When Opens Collide

In my recent post How is Open Pedagogy Different?, I defined open pedagogy as ”the set of teaching and learning practices only possible or practical in the context of the 5R permissions” – a definition I have been using in my writing and public speaking since I first blogged about open pedagogy back in 2013 (except there were only 4Rs back then). Although none of my other posts or talks on this topic over the past four years managed to, How is Open Pedagogy Different? elicited quite a response. Many of these responses were deeply interesting and informative. For example, I learned that when I first started writing about open pedagogy in 2013, I made the cardinal mistake of not checking to see if the term might have a long history of use by others in a context completely outside the one I was writing about. It does. Oops. However, this is not actually what led to the strong reaction to my post.

As I continue to ponder the Twitter conversations with Mike, Robin, Maha, and others, as well as what’s been written on blogs like those by Clint (which came before mine) and Jim (which came after), it appears that what is happening is that the “open” in open education is colliding with the “open” in open web.

As I’ve written about at some length before, whether you’re talking about open content, open educational resources, open access (to research), open data, open knowledge, open source, or open standards, in all of these contexts “open” means:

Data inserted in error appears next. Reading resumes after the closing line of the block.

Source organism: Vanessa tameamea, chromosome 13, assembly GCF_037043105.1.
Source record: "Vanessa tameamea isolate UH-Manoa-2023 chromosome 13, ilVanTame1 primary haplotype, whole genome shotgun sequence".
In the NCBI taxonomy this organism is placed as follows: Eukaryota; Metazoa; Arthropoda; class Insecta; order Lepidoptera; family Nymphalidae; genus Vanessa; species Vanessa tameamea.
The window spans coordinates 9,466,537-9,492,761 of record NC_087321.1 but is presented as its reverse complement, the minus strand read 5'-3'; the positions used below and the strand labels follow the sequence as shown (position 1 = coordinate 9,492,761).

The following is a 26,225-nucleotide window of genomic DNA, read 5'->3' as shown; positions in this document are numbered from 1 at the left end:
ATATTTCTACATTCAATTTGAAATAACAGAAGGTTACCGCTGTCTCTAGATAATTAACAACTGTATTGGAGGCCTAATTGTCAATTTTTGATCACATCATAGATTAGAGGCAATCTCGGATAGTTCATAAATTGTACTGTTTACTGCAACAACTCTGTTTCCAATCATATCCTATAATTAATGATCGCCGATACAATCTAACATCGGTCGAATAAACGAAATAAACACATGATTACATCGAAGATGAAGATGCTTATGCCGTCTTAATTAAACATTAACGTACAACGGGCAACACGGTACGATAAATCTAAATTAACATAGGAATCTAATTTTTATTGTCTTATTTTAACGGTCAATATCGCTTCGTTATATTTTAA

1. Free access to the content, resource, journal article, data, knowledge artifact, software, or standard, and
  2. A formal grant of rights and permissions giving back to the user many of the rights and permissions copyright normally reserves exclusively for the creator or other rights holder.

The consensus in these contexts that open = free + permissions is extraordinarily strong. However, it turns out that this consensus is separate from the “open” in “open web.” One of the most influential descriptions of the open web was written by Tantek back in 2010. You should really read the whole article to get the nuance of his argument. He closes by saying:

And that’s my rough working definiton [sic] of what is the open web. In summary:

  • open content and application publishing
  • open ability to code and implement the standards that such content depends on
  • open access to content, web-applications , web standards implementations (browsers), and the internet.

In other words, an “open web” is a web on which:

  • You don’t need anyone’s permission to publish any content or create any web app you want to (like my blog or Amazon.com)
  • You don’t need anyone’s permission to write code that conforms to or implements relevant standards (like web servers or browsers)
  • You have access to all the content, web apps, and tools because all content / traffic is treated equally (net neutrality)

Tantek’s vision of an open web is closely related to Adam Thierer’s notion of “permissionless innovation.” Permissionless innovation is the ability to create and invent without seeking and obtaining prior approval, allowing “the creativity of the human mind to run wild in its inherent curiosity and inventiveness.”

Imagine, for example, that you want to start your own radio station. The FCC has a few forms for you to fill out before you begin. Or perhaps you want to start your own television channel. The FCC isn’t even accepting applications for new television stations currently. Compare this ripe-with-regulations communications environment, where you can’t do anything until you receive approval, with the internet. Imagine if you had to fill out forms, apply, and then wait to be approved before you could start your own YouTube channel or podcast!

On reflection it seems that the subtle difference between these two forms of open is that the open in OER, etc. is a matter of free access plus copyright permissions, while the open in open web is a matter of free access plus no requirement to seek approval before creating or inventing.